College puts a high price on free speech

Some higher education administrators seem to have decided to bring back the 1960s– in a completely unacceptable manner.

Veterans of civil rights and anti-war demonstrations during the ’60s may remember one tactic employed against them: parade permits. Public officials who just didn’t want the protesters on their streets refused to grant them permits for parades and demonstrations. Too much potential for trouble, the officials said.

But the courts swiftly ruled that keeping the peace was the government’s job and that no one could be denied freedom of speech just because trouble might occur.

Times change. Or do they?

On some campuses, officials have made it clear conservative groups and personalities are not welcome. But administrators knew simply refusing to allow them to gather and listen to speeches would be rejected by the courts. So they came up with another idea: Charge prohibitively high “security” fees. The University of Washington told College Republicans that if they wanted to host the conservative group Patriot Prayer for a rally, it would cost them $17,000.

Fortunately, a federal judge saw through the attempt to price free speech out of the marketplace. The college’s $17,000 fee “runs afoul” of the First Amendment, she wrote. She issued a temporary injunction that allowed the College Republicans’ event to proceed. Hopefully her final ruling will follow the pathway set forth in her decision to grant the injunction.

Unfortunately, there are grounds for concern about safety at such controversial events. When the UW College Republicans hosted right-wing provocoteur Milo Yiannopoulos in January 2017, fights broke out between his supporters and counterprotesters. UW said the event cost campus police $20,000, and Seattle police said it cost them an additional $53,000.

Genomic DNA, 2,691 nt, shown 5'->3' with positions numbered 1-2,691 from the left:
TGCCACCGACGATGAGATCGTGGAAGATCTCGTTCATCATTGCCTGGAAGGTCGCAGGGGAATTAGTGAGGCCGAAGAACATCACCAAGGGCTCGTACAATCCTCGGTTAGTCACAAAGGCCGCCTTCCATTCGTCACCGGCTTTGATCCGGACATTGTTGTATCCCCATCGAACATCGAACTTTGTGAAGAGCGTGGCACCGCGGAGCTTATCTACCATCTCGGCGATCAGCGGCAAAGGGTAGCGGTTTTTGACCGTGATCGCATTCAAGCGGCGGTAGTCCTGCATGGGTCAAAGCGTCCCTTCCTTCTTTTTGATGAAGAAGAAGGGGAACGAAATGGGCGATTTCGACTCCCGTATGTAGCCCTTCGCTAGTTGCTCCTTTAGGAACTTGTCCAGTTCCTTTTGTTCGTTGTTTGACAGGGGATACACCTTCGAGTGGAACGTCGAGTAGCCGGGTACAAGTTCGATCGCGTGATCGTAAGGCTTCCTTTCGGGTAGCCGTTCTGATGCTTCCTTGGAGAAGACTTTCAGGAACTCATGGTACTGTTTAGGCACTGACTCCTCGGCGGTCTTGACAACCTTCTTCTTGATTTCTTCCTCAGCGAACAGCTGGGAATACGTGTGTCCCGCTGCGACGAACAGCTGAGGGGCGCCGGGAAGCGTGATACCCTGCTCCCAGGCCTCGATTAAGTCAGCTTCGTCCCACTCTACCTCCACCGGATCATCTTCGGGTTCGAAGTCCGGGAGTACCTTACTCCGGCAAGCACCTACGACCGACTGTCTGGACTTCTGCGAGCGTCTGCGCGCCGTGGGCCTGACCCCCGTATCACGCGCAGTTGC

But isn’t that the fault of those who resorted to violence rather than those who invited the speaker?

If a speaker actively incites violence, then perhaps charges or fees are in order. The U.S. Supreme Court, in the case of Schenck v. United States, affirmed Justice Oliver Wendell Holmes’ “clear and present danger” test, by which the First Amendment would not protect, for example, someone “falsely shouting ‘fire’ in a theater.”

But in general, a speaker cannot force people to riot. They have a choice and are responsibile for their actions.

Meanwhile, society should protect those who merely want to discuss ideas and make their points — not make it too expensive for them to do so.